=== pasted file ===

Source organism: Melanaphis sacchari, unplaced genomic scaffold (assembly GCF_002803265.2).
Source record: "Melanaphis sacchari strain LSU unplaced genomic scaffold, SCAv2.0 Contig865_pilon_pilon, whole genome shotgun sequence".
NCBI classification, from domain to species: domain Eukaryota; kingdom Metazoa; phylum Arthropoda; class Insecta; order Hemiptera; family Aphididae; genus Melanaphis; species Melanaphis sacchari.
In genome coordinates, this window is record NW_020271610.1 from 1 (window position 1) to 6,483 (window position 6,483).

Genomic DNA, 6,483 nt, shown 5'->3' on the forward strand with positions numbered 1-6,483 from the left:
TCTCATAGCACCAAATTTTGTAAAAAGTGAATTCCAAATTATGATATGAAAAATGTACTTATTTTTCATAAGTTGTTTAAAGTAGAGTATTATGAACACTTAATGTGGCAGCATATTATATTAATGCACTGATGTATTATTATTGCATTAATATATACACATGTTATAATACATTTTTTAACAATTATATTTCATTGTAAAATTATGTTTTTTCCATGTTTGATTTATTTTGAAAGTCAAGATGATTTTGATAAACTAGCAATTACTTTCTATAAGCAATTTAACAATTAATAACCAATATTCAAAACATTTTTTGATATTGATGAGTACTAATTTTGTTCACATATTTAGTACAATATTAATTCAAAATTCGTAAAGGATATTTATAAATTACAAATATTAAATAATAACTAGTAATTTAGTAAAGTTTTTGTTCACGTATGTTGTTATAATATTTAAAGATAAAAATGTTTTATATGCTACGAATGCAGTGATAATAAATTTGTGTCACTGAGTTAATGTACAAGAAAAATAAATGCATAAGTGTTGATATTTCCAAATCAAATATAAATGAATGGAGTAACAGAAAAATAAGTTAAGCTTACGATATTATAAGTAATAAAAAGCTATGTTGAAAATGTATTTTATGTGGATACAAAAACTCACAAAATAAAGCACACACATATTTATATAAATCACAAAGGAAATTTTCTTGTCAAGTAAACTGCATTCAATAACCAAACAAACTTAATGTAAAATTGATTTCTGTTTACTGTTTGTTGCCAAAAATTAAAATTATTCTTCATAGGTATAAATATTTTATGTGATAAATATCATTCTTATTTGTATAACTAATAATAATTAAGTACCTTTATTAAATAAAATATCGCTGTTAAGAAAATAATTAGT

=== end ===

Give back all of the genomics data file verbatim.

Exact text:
Source organism: Melanaphis sacchari, unplaced genomic scaffold (assembly GCF_002803265.2).
Source record: "Melanaphis sacchari strain LSU unplaced genomic scaffold, SCAv2.0 Contig865_pilon_pilon, whole genome shotgun sequence".
NCBI classification, from domain to species: domain Eukaryota; kingdom Metazoa; phylum Arthropoda; class Insecta; order Hemiptera; family Aphididae; genus Melanaphis; species Melanaphis sacchari.
In genome coordinates, this window is record NW_020271610.1 from 1 (window position 1) to 6,483 (window position 6,483).

Genomic DNA, 6,483 nt, shown 5'->3' on the forward strand with positions numbered 1-6,483 from the left:
TCTCATAGCACCAAATTTTGTAAAAAGTGAATTCCAAATTATGATATGAAAAATGTACTTATTTTTCATAAGTTGTTTAAAGTAGAGTATTATGAACACTTAATGTGGCAGCATATTATATTAATGCACTGATGTATTATTATTGCATTAATATATACACATGTTATAATACATTTTTTAACAATTATATTTCATTGTAAAATTATGTTTTTTCCATGTTTGATTTATTTTGAAAGTCAAGATGATTTTGATAAACTAGCAATTACTTTCTATAAGCAATTTAACAATTAATAACCAATATTCAAAACATTTTTTGATATTGATGAGTACTAATTTTGTTCACATATTTAGTACAATATTAATTCAAAATTCGTAAAGGATATTTATAAATTACAAATATTAAATAATAACTAGTAATTTAGTAAAGTTTTTGTTCACGTATGTTGTTATAATATTTAAAGATAAAAATGTTTTATATGCTACGAATGCAGTGATAATAAATTTGTGTCACTGAGTTAATGTACAAGAAAAATAAATGCATAAGTGTTGATATTTCCAAATCAAATATAAATGAATGGAGTAACAGAAAAATAAGTTAAGCTTACGATATTATAAGTAATAAAAAGCTATGTTGAAAATGTATTTTATGTGGATACAAAAACTCACAAAATAAAGCACACACATATTTATATAAATCACAAAGGAAATTTTCTTGTCAAGTAAACTGCATTCAATAACCAAACAAACTTAATGTAAAATTGATTTCTGTTTACTGTTTGTTGCCAAAAATTAAAATTATTCTTCATAGGTATAAATATTTTATGTGATAAATATCATTCTTATTTGTATAACTAATAATAATTAAGTACCTTTATTAAATAAAATATCGCTGTTAAGAAAATAATTAGT